Mme. Millet ROBINET.
Orchard, kitchen-garden, stable, poultry-yard, bee-hive and hot-house, have no further mysteries for Madame Colette Willy. They say, she refused to divulge her secret for the destruction of mole-crickets to “a great statesman, who prayed her on his knees."
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Madame Colette Willy is in no way different from the description I have just given of her. I am aware that certain folk, having met her in society, insist upon making her very complex. A little more, and they would have ascribed to her the tastes of the mustiest symbolists—and one knows how far from pleasing are those Muses’ robes, how odious the yellow bandeaux above faces expressionless as eggs. Robes and bandeaux are to-day relegated to drawers in the Capitol at Toulouse, from which they will never be taken more, except when occasion calls for the howling of official alexandrines in honor of M. Gaston Deschamps, Jaures, or Vercingetorix.
Madame Colette Willy rises to-day on the world of Letters as the poetess—at last!—who, with the tip of her slipper sends all the painted, laureled, cothurned, lyre-carrying Muses—that, from Monselet to Renan, have roused the aspirations of classes in Rhetoric—rolling, from the top to the bottom of Parnassus.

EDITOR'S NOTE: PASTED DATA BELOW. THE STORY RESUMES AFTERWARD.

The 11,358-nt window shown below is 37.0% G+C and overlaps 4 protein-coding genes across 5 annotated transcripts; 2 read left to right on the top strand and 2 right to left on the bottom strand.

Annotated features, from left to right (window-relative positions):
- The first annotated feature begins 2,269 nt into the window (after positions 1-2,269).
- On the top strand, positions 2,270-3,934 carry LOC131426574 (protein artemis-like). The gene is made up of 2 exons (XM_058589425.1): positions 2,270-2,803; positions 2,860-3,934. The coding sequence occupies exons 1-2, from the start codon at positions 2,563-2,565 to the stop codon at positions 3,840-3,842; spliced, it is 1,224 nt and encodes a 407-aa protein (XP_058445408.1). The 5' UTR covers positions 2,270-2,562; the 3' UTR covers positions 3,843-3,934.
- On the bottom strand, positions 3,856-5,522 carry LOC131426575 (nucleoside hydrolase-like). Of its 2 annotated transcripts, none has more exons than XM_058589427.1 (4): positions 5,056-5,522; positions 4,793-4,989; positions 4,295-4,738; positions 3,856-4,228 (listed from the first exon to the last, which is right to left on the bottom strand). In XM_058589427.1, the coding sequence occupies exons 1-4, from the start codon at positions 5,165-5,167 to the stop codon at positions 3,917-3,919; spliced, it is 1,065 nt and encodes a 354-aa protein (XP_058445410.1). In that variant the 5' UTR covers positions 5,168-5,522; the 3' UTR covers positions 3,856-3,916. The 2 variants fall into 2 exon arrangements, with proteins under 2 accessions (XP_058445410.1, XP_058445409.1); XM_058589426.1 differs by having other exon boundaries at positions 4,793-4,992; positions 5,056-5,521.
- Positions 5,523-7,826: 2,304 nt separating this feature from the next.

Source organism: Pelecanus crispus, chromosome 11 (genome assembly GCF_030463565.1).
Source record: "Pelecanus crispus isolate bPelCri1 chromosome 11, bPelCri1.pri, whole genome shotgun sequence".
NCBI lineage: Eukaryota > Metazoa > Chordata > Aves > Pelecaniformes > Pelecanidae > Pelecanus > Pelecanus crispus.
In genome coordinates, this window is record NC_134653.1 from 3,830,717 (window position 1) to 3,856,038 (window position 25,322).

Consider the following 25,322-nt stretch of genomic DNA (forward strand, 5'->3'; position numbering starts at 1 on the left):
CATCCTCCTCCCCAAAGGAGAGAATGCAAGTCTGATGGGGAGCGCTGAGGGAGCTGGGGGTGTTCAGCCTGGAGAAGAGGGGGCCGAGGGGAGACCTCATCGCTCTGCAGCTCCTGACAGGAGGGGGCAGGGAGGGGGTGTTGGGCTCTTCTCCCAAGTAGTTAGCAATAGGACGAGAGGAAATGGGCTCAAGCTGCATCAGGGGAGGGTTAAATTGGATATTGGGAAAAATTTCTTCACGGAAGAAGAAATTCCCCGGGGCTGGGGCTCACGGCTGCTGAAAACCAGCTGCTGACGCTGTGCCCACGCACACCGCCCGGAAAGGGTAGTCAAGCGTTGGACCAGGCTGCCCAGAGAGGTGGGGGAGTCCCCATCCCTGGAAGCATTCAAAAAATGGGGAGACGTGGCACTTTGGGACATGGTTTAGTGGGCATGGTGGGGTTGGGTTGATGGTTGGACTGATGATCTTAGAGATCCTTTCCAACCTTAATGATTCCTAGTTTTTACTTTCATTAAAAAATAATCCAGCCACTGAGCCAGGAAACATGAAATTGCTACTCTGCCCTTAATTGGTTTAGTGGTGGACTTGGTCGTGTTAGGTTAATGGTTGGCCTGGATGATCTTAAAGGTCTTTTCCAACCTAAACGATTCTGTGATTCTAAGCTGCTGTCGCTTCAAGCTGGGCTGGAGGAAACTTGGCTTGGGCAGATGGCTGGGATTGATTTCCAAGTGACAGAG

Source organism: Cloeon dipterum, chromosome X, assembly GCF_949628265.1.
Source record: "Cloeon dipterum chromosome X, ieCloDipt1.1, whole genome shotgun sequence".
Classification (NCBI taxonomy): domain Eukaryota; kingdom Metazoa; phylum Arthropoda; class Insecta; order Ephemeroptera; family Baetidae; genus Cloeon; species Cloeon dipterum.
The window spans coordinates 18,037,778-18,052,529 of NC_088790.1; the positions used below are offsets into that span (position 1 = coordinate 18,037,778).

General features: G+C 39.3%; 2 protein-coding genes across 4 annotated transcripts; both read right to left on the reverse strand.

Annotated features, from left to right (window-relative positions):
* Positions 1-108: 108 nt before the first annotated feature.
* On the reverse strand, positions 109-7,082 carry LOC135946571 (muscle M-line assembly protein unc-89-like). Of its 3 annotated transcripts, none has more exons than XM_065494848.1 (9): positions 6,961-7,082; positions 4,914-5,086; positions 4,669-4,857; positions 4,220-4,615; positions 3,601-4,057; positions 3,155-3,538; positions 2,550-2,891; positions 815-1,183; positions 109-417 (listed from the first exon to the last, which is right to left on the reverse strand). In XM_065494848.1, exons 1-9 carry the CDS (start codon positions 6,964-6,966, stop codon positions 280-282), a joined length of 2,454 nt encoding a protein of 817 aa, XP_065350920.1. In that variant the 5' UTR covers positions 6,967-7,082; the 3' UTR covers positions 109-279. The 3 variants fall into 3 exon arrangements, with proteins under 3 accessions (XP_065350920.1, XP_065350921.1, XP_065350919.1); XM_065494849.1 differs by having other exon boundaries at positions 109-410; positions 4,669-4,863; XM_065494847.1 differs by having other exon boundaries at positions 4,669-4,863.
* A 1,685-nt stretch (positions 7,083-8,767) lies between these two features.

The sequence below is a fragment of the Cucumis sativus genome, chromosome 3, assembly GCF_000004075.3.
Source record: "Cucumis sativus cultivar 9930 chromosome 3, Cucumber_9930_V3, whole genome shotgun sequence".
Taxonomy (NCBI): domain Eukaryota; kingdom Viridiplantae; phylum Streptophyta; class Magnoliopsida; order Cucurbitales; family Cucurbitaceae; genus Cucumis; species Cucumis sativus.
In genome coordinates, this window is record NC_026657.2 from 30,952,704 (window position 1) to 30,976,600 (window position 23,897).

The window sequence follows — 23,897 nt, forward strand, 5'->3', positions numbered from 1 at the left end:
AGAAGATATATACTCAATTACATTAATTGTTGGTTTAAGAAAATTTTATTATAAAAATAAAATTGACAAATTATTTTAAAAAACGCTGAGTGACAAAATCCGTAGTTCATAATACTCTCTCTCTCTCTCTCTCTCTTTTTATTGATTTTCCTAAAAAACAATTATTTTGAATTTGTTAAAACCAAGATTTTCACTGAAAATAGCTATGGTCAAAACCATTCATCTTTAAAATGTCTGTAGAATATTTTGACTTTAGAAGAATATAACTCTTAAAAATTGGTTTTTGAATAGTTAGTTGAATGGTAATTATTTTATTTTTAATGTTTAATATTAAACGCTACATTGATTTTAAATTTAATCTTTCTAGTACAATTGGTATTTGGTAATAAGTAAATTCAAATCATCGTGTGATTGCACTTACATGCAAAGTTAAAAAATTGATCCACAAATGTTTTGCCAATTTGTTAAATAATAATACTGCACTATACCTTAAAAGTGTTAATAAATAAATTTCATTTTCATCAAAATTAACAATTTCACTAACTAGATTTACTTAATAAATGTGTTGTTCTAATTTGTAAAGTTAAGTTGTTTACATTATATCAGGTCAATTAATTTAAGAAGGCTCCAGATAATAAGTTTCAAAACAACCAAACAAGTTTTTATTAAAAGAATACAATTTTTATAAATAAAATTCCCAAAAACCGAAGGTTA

How charming she is thus—presenting her bull-dog and her cat with as much assurance as Diana would her hound, or a Bacchante her tiger.
See her apple-cheeks, her eyes like blue myosotis, her lips—poppy-petals, and her ivy-like grace! Tell me if this way of leaning against the green barrier of her garden-close, or of lying under the murmurous arbor of mid-Summer, is not worth the starched manner, that old magistrate de Vigny—with his neckcloth wound three times around, and rigid in his trousers’ straps—imposed upon his goddesses? Madame Colette Willy is a live woman, a real woman, who has dared to be natural and who resembles a little village bride far more than a perverse woman of letters.
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Read her book and you shall see how accurate are my assertions. It has pleased Madame Colette Willy to embody in a couple of delightful animals, the aroma of gardens, the freshness of the field, the heat of state-roads,—the passions of men.... For through this girlish laughter ringing in the forest, I tell you, I hear the sobbing of a well-spring. One does not stoop to a poodle or tom-cat, without feeling the heart wrung with dumb anguish. One is sensible, in comparing ourselves to them, of all that separates and of all that unites us.
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A dog’s eyes hold the sorrow of having, since the earliest days of creation, licked the whip of his incorrigible persecutor in vain. For nothing has mollified man—not the prey brought him by a famishing spaniel, nor the humble guilelessness of the shepherd-dog, guarding the peace of the shadowy flocks under the stars.